According to this work from Boston & Harvard Universities, sub-lethal doses of a variety of antibiotics (including Ampicilin, a popular choice for GPs to prescribe), rather than killing the bacteria, cause a stress response in the bacteria, which in turns leads to prodution of reactive oxygen species (ROS). Kohanski et al showed that this increase in ROS production can cause up to an 8-fold increase in the mutation rate in E.coli. They confirmed that ROS was the cause by treating the bacterial simultaneously with sub-lethal doses of antibiotics, and thiourea (which limits ROS production). The thiourea returned mutation rate nearly to control levels.

ROS can directly cause random damage to the bacterial genome, leading to an accumulation of mutations. ROS can also lead to the activation of SOS genes, which repair DNA – however, in doing so, they can also introduce mutations.

Taken from here. No permision given, but fair use claimed.

Some of these mutations may confer antibiotic resistance upon a bacteria. Which means your bugs may now survive the course of antibiotics.

The upshot of which is you need more antibiotics, and you may have created your very own drug resistant form of a pathogenic strain of bacteria (think MRSA).

WooHoo! Go YOU!



Homeopathy and Anaesthesia.

February 6, 2010

Addressing the oft-repeated mantra – “you don’t know how anaesthetic works”

When considering homeopathy, an obvious bone of contention is the lack of a plausible molecular mechanism .

When proffering this as a reason why homeopathy is not feasible, a homeopath will typically counter with “well what about anaesthesia – we don’t know how that works either.”

So lets explore this a little further…

“General anaesthesia is administered each day to thousands of patients worldwide. Although more than 160 years have passed since the first successful public demonstration of anaesthesia, a detailed understanding of the anaesthetic mechanism of action of these drugs is still lacking.” So states the opening gambit of an excellent and fairly recent review of the potential receptors for general anaesthetics.

Kopp Lugli, A., Yost, C.S. and Kindler, C.H. (2009) “Anaesthetic mechanisms: update on the challenge of unravelling the mystery of anaesthesia”. European Journal of Anaesthesiology, 26(10), p 807–820

A general anaesthetic has to do three things: cause immobility, amnesia and unconsciousness. Many potential molecular targets are being researched – these are summarised in the table below.

Taken directly from Kopp Lugli, A., Yost, C.S. and Kindler, C.H. (2009) “Anaesthetic mechanisms: update on the challenge of unravelling the mystery of anaesthesia”. European Journal of Anaesthesiology, 26(10), p 807–820. Fair use claimed.

We don’t know for sure what all the molecular targets are, but Franks, N.P. (2006) “Molecular targets underlying general anaesthesia” Br J Pharmacol. 147(S1): S72–S81, is a decent review of what is known about the molecular mechanism of two types of Anaesthetic, propofol and etomidate, and their interaction with the GABA-A receptor. The GABA-A receptor is a ligand-gated ion-channel, a complex of proteins that allows ions (in this case Chloride ions) to cross an otherwise impermeable membrane. GABA-A receptors are found in most areas of the brain. Propofol and etomidate are positive allosteric modulators of the ion channel – they bind at a site on the ion-channel distinct from the pore through which the ions pass and make the ion-channel more easily openable, and Cl- ions can flow freely accross the membrane. This will lead to hyperpolarization of the neurons, which in turn, inhibits neurotransmission, which eventually leads to the anaesthetic effect.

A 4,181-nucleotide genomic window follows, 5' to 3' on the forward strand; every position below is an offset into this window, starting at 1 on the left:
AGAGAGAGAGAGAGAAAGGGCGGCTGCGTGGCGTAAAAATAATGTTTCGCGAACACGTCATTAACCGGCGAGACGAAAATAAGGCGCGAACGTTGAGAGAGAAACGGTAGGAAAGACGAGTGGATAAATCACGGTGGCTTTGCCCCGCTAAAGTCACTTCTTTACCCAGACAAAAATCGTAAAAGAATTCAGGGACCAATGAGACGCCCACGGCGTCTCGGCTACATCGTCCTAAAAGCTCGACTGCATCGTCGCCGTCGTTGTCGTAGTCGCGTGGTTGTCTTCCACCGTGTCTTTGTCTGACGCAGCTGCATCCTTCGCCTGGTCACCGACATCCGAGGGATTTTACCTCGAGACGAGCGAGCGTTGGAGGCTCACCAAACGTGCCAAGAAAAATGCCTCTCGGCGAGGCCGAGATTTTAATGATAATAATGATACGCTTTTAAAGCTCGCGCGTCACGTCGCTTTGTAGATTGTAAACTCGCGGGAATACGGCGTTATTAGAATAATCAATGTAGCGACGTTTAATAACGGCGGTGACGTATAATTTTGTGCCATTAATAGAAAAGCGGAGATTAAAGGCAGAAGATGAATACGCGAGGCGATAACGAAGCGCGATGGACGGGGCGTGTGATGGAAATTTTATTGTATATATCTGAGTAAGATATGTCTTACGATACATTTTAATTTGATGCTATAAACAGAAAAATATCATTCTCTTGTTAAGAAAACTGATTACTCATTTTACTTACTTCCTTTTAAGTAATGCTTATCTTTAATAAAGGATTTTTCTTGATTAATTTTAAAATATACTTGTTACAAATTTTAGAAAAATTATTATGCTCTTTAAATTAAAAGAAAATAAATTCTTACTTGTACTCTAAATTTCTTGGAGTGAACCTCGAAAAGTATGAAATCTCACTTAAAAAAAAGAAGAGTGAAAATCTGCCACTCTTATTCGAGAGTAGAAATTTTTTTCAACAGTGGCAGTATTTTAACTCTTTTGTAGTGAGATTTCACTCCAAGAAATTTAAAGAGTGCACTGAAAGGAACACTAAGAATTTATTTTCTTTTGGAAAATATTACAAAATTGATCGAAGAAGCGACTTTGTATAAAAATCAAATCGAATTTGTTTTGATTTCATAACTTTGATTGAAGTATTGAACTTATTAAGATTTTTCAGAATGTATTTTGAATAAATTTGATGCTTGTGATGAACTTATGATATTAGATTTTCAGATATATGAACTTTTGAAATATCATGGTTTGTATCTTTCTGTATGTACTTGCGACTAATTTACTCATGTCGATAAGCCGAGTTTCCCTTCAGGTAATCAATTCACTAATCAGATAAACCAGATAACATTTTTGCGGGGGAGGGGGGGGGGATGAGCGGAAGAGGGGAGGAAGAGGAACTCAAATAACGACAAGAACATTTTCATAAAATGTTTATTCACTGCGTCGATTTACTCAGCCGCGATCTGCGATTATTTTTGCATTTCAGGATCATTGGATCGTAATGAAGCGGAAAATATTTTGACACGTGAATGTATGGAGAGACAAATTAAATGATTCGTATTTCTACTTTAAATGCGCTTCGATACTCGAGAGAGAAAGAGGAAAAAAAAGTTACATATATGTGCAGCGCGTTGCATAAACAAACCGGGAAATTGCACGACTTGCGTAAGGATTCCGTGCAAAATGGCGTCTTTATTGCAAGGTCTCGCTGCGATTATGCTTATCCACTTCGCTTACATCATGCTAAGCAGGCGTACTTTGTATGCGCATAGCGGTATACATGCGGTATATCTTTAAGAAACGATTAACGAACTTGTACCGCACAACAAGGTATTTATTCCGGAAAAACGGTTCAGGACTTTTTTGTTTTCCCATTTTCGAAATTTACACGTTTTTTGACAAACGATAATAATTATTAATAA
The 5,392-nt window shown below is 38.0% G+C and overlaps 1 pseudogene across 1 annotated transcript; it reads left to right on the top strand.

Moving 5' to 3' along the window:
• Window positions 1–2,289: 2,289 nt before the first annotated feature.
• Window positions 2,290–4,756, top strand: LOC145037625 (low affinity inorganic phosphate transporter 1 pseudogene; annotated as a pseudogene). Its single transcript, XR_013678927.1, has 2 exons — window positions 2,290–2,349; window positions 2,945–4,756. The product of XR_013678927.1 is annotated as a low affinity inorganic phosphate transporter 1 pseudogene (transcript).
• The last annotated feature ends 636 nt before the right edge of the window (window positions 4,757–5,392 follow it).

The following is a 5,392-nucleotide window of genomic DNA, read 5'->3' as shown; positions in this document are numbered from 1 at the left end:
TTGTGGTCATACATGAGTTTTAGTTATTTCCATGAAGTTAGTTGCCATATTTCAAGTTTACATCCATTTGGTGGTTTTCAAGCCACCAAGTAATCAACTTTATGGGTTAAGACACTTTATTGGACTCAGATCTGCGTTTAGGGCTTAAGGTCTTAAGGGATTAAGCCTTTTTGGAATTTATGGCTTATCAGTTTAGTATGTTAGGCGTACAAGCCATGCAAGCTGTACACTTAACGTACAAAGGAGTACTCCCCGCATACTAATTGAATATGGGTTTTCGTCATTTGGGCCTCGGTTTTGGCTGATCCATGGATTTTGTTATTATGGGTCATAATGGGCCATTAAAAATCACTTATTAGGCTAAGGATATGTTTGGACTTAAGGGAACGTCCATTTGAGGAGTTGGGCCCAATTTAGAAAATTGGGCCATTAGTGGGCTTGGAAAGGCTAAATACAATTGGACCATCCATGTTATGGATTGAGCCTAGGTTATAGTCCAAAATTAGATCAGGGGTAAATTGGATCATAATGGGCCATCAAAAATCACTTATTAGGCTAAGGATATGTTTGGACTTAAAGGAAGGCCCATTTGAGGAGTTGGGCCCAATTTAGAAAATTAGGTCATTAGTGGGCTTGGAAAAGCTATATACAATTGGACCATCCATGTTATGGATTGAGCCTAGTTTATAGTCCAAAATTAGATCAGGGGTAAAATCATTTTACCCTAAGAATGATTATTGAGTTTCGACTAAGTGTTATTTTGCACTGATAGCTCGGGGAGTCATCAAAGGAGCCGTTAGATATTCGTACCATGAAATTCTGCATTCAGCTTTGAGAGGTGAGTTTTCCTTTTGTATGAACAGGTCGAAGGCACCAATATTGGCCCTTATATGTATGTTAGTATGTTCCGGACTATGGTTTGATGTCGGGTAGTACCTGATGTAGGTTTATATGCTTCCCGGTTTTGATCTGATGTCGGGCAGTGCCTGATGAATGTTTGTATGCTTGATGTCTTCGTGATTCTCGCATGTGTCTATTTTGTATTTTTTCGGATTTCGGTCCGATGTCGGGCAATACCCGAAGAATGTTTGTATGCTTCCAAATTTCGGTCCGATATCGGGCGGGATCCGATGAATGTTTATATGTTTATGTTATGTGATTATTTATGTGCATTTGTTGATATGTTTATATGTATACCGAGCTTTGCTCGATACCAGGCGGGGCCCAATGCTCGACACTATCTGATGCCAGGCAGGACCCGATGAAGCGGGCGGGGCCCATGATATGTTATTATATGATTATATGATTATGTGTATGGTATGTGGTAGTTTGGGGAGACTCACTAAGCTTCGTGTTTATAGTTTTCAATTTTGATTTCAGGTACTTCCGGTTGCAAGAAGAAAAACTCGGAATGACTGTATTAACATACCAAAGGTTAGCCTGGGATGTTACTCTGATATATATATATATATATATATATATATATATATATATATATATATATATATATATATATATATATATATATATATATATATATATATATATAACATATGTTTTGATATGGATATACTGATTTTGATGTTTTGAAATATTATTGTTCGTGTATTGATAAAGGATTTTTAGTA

Science doesn’t know the precise ordering of molecular events that leads to sucesful anaestheisia – but it is working on it – and it is making progress. But for all anaesthetics we have “leads” – potential, rational, explainable targets for their mode of action.

So we actually know a lot more about the mechanism of action of anaesthetics, than we do about homeopathy.

Now lets look at the formulation of a typical general anaesthetic.

Propofol is distributed as Diprivan – a 1% solution in combination with various inert stabilisers and anti-microbial agents.

The dosing guidlines for Diprivan states: “adult patients under 55 years of age and classified as ASA-PS I or II require 2 to 2.5 mg/kg of DIPRIVAN Injectable Emulsion for induction when unpremedicated or when premedicated with oral benzodiazepines or intramuscular opioids. For induction, DIPRIVAN Injectable Emulsion should be titrated (approximately 40 mg every 10 seconds) against the response of the patient until the clinical signs show the onset of anesthesia. ”

Lets assume we have a 100kg adult, and we are going to dose them at 2.5 mg/kg.

So that’s a total of 2.5mg x 100 = 250mgs of Diprivan.

The molecular weight of propofol is 178.271 g/mol.
This is 0.25g / 178.271 = 0.00140235 moles of Diprivan.

Multiply this by Avagadro’s Constant and you discover that this 250mgs has got 8.44×10^20 molecules of pharmacologically active ingredient.
844,000,000,000,000,000,000 molecules.

Contrast this with a Homeopathic anaesthetic, which would have zero molecules of pharmacologically active ingredient.

Interestingly enough, given all the things homeopathy claims to cure (cancer, AIDS, Homosexuality, etc) – a cursory piece of googlage actually reveals that one of the few things homeopathy doesn’t claim to do is general anaesthetic – fear of pain is a great leveller, I guess.